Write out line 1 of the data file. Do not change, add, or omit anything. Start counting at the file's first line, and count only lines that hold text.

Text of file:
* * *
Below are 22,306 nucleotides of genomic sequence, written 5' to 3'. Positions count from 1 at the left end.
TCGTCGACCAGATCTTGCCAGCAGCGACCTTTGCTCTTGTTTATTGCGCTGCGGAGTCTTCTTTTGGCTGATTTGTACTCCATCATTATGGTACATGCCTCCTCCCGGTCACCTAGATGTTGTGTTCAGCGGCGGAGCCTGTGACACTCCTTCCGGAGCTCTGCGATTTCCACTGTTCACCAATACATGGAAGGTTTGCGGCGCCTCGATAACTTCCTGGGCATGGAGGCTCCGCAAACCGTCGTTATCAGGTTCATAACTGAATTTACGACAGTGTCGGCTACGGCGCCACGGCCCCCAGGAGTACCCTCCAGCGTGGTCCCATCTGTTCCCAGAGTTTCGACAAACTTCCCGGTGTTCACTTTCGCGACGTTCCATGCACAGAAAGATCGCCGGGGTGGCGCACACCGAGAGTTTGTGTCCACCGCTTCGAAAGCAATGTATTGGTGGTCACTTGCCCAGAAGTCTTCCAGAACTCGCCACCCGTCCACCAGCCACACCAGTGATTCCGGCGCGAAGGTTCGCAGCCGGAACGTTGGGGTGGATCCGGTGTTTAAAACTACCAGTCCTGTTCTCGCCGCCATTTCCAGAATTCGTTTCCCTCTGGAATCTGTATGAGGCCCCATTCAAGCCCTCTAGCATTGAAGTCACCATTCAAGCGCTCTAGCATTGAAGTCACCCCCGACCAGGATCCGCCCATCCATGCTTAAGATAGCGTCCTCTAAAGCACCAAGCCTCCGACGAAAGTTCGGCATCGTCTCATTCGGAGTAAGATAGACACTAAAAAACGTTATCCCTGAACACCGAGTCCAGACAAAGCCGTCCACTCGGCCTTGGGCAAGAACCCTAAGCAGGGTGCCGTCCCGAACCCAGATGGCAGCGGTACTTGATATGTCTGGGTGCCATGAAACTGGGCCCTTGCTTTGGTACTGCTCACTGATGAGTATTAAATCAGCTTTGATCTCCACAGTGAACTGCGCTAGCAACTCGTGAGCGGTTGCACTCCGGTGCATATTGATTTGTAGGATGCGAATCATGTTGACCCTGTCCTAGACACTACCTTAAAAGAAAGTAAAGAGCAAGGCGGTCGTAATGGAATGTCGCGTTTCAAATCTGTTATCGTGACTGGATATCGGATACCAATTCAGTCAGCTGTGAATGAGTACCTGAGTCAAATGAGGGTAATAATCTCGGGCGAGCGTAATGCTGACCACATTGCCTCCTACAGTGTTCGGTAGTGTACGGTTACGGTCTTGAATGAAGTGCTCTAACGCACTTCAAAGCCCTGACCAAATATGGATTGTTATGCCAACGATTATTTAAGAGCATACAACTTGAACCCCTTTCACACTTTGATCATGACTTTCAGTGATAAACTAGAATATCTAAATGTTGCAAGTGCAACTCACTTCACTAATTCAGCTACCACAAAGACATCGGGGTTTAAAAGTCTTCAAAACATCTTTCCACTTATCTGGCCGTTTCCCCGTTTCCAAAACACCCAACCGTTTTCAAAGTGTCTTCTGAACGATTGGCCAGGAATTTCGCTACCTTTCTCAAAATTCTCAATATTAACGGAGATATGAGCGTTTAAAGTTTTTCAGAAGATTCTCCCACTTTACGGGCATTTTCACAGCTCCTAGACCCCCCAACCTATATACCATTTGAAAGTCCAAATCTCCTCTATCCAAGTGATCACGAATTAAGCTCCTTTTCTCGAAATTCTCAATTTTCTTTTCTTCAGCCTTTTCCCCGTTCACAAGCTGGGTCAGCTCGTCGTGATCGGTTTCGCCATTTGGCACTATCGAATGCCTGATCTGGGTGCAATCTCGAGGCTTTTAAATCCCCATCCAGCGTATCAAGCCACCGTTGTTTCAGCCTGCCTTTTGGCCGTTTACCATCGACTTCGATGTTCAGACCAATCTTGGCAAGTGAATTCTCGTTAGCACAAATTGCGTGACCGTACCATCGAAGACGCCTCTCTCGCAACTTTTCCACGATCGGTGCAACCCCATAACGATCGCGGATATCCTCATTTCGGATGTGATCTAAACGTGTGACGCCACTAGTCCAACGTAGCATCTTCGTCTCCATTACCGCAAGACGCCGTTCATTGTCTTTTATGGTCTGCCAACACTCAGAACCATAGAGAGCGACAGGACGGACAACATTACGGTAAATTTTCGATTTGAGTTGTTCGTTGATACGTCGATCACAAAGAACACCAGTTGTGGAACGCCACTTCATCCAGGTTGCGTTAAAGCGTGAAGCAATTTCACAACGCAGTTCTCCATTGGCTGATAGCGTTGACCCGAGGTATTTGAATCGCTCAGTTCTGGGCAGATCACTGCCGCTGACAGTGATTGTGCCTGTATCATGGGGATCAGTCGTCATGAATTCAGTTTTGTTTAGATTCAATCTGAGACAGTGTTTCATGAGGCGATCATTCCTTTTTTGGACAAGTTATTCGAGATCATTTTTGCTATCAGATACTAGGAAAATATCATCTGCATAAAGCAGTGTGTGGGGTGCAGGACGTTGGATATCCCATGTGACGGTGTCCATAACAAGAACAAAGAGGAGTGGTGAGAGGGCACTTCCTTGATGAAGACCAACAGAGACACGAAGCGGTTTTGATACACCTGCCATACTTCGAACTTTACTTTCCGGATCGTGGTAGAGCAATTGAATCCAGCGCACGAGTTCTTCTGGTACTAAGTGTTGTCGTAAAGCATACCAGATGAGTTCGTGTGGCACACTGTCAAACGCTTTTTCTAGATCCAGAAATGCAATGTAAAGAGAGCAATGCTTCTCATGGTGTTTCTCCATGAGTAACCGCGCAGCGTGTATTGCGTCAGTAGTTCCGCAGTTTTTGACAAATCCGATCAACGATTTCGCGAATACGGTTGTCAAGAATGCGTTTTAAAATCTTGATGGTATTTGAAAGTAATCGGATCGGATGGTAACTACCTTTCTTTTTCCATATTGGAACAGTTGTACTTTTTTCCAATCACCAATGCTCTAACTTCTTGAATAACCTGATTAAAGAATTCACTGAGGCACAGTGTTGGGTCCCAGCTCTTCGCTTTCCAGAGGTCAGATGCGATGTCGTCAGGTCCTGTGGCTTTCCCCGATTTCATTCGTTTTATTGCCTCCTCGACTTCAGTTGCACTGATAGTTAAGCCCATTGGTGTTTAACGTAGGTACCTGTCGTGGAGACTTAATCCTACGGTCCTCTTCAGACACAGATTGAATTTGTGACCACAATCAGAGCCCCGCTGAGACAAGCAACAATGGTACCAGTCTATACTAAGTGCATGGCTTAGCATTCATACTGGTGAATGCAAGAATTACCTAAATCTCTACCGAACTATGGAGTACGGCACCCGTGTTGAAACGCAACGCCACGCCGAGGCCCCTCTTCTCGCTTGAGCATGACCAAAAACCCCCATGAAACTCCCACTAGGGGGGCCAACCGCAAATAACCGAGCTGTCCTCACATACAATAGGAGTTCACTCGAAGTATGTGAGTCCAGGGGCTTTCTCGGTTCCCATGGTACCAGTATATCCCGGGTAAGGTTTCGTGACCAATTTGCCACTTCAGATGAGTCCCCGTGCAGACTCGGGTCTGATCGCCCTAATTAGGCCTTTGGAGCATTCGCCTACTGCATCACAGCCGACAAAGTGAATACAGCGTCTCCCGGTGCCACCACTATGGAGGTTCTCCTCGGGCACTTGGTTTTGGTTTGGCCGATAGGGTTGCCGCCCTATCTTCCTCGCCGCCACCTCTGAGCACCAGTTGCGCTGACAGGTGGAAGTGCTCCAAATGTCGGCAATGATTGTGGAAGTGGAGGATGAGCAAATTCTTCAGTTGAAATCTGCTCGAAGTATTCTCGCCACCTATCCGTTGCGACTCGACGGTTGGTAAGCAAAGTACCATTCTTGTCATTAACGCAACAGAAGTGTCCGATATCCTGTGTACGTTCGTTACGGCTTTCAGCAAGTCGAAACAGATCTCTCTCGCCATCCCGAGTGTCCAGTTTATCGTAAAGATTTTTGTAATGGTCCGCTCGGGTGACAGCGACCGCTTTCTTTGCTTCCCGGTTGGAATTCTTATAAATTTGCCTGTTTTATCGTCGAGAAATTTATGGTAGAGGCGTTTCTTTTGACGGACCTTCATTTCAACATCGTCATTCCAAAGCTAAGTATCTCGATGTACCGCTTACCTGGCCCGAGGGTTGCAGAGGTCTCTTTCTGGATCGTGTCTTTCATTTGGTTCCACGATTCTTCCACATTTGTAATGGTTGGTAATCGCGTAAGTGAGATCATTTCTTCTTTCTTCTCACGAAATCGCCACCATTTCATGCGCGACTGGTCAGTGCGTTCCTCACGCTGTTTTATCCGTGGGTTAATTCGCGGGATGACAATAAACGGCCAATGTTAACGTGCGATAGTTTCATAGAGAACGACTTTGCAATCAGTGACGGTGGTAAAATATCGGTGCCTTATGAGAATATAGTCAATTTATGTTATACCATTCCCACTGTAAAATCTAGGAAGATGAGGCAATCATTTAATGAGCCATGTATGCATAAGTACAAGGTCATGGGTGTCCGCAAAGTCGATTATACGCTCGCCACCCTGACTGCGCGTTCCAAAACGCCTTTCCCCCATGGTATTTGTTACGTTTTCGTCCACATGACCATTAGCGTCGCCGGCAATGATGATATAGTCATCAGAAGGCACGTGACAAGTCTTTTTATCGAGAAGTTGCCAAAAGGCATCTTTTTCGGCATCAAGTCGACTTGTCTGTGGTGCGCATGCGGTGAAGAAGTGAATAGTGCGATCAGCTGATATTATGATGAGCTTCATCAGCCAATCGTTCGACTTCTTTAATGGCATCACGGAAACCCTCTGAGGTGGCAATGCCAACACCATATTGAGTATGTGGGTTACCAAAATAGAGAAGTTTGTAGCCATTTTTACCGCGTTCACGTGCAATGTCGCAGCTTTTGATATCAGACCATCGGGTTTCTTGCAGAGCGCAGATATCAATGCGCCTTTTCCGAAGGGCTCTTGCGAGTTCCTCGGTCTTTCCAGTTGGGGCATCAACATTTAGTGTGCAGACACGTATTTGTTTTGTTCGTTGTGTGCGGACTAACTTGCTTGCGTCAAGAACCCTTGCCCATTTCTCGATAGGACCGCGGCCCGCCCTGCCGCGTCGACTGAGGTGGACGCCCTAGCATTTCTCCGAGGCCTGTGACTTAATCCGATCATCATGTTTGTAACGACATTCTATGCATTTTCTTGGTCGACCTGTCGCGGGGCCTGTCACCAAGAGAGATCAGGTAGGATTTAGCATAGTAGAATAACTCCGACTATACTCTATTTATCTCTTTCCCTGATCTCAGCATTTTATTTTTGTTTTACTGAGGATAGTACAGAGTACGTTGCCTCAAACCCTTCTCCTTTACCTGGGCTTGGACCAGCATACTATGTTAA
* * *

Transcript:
Below are 22,306 nucleotides of genomic sequence, written 5' to 3'. Positions count from 1 at the left end.